Home Blockchain German Regulator BaFin Approves Crypto Carbon Credits Exchange Developed by Neutral and DLT Finance

German Regulator BaFin Approves Crypto Carbon Credits Exchange Developed by Neutral and DLT Finance

German Regulator BaFin Approves Crypto Carbon Credits Exchange Developed by Neutral and DLT Finance

Hassan Shittu

Last updated:

| 3 min read

German Regulator BaFin Approves Crypto Carbon Credits Exchange Developed by Neutral and DLT Finance

Source: Adobe / Kay Gebauer/Wirestock

In collaboration with DLT Finance, Neutral, a German brokerage firm, has unveiled a blockchain-backed exchange for carbon credits. These financial instruments represent forests and renewable energy products, enabling businesses to offset their carbon footprint.

While other initiatives have ventured into leveraging blockchain for the multibillion-dollar carbon credit market, Neutral and DLT Finance stand out as the first to secure regulatory approval from Germany’s financial regulator, BaFin, to operate the exchange.

Neutral and DLT Finance Collaborate to Streamline Carbon Credit Trading

Carbon credits, called carbon offsets, represent projects that reduce emissions or remove carbon dioxide from the atmosphere, such as preserving forests, building wind and solar farms, or capturing methane gas.

Generally, one carbon credit represents one metric ton of carbon dioxide saved from the atmosphere. To a purchaser, it represents permission to emit that same amount of guilt-free (sometimes tax-free) carbon.

Neutral CEO Farouq Ghandour emphasized the significance of building market infrastructure that facilitates traditional traders’ interaction with these assets. Ghandour highlighted Neutral as the technology provider while accrediting DLT Finance for providing the regulatory backbone.

The distinguishing feature of this product lies in its seamless user experience, which removes blockchain complexities from the end-user interface. The exchange targets commodity trading houses and brokers, offering streamlined operations without the need for tokenization or decentralization efforts. MetaMask wallets are also unnecessary for participants.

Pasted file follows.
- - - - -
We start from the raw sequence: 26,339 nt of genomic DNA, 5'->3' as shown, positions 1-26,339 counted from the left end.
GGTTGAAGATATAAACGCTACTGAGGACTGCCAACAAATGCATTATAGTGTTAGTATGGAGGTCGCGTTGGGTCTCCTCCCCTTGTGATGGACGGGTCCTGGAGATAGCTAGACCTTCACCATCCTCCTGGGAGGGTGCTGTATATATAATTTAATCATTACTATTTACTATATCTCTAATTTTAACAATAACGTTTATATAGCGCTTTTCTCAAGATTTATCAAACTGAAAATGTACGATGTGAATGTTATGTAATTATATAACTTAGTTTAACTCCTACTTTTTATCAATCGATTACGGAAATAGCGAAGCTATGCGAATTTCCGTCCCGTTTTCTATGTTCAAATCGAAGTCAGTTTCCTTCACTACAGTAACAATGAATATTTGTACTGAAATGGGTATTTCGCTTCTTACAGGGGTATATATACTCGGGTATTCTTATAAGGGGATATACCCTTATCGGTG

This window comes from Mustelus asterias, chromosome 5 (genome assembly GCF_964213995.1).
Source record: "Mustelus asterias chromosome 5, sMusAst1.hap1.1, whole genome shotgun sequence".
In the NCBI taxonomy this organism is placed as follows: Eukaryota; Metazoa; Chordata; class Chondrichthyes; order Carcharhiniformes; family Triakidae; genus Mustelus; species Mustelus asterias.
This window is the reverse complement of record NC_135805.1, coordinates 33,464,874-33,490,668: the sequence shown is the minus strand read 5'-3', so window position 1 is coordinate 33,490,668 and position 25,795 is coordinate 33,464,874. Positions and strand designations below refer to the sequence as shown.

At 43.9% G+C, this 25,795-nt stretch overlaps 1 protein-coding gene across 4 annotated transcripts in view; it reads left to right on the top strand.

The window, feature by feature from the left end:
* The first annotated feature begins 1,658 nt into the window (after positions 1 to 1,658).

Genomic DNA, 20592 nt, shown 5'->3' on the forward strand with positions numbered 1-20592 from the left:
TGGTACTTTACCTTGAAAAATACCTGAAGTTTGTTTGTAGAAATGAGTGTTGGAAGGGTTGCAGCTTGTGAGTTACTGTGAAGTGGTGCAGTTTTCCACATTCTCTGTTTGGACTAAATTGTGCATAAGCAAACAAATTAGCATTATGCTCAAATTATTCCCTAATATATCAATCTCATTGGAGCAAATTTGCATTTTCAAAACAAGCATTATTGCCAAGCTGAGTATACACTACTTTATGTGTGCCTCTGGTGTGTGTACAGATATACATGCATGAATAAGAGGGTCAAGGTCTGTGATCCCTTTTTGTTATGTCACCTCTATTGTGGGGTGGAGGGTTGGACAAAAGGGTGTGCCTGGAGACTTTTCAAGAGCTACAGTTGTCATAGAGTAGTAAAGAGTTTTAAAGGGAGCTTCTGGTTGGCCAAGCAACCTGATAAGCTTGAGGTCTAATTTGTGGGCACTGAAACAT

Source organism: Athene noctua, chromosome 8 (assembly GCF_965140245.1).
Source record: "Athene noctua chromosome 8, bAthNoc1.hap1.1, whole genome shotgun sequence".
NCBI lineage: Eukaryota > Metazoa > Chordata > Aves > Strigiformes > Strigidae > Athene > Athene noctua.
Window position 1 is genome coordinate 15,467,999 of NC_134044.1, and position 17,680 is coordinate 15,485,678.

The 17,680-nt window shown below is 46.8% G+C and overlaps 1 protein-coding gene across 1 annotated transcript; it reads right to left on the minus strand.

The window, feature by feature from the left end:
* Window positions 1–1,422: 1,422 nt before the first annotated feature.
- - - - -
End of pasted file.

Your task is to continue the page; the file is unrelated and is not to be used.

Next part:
In Germany and several other European markets, the crypto and blockchain sector has emerged as a leader among fintech companies in investments during the first half of 2023.

Ghandour emphasized that the exchange aims to replicate the functionality of traditional commodities platforms, offering improved liquidity for large-scale trades compared to decentralized exchanges (DEXs). He cited the reluctance of financial institutions to engage with DEXs as a key factor hindering the widespread adoption of existing blockchain-based carbon markets.

Central to the success of this initiative is the provision of a regulated counterparty, addressing the concerns of financial institutions regarding regulatory compliance and risk management.

A recent Reuters poll of about 30 climate economists suggested that to reach the Paris Agreement’s goal of net-zero emissions by 2050, we must quickly reach an average minimum price of $100 per metric ton of CO2.

According to the International Monetary Fund (IMF), the average global carbon price is currently a meager $3. By offering a compliant and user-friendly platform, Neutral and DLT Finance aim to catalyze the integration of blockchain technology into the carbon credit market, providing efficient and transparent solutions for offsetting carbon emissions.

BaFin Executive Calls for Global Crypto Regulation Despite EU Progress

Despite the European Union’s strides in regulating cryptocurrencies through the approval of its comprehensive framework, Markets in Crypto-Assets (MiCA), a top executive of the German Federal Financial Supervisory Authority (BaFin), emphasizes the necessity for global regulation within the crypto industry.

In a blog post on September 18, Rupert Schaefer, BaFin’s executive director of strategy, policy, and control, underscored the importance of unified global regulation for cryptocurrencies. Schaefer likened regulators to air traffic control while referring to certain crypto assets and decentralized finance projects as “unidentifiable flying objects,” drawing attention to regulators’ challenges in overseeing the crypto space.

While acknowledging significant progress with MiCA adoption in the EU and international regulatory recommendations from bodies like the Financial Stability Board and the International Association of Securities Commissions, Schaefer highlighted the existing inconsistencies on a global scale. He emphasized the need for consistent implementation of common principles worldwide, urging for regulatory measures to cover all financial centers without exceptions.

This call for global collaboration on crypto regulation echoes sentiments expressed by Indian Prime Minister Narendra Modi, who advocated for cooperation among G20 member states in formulating crypto regulations.

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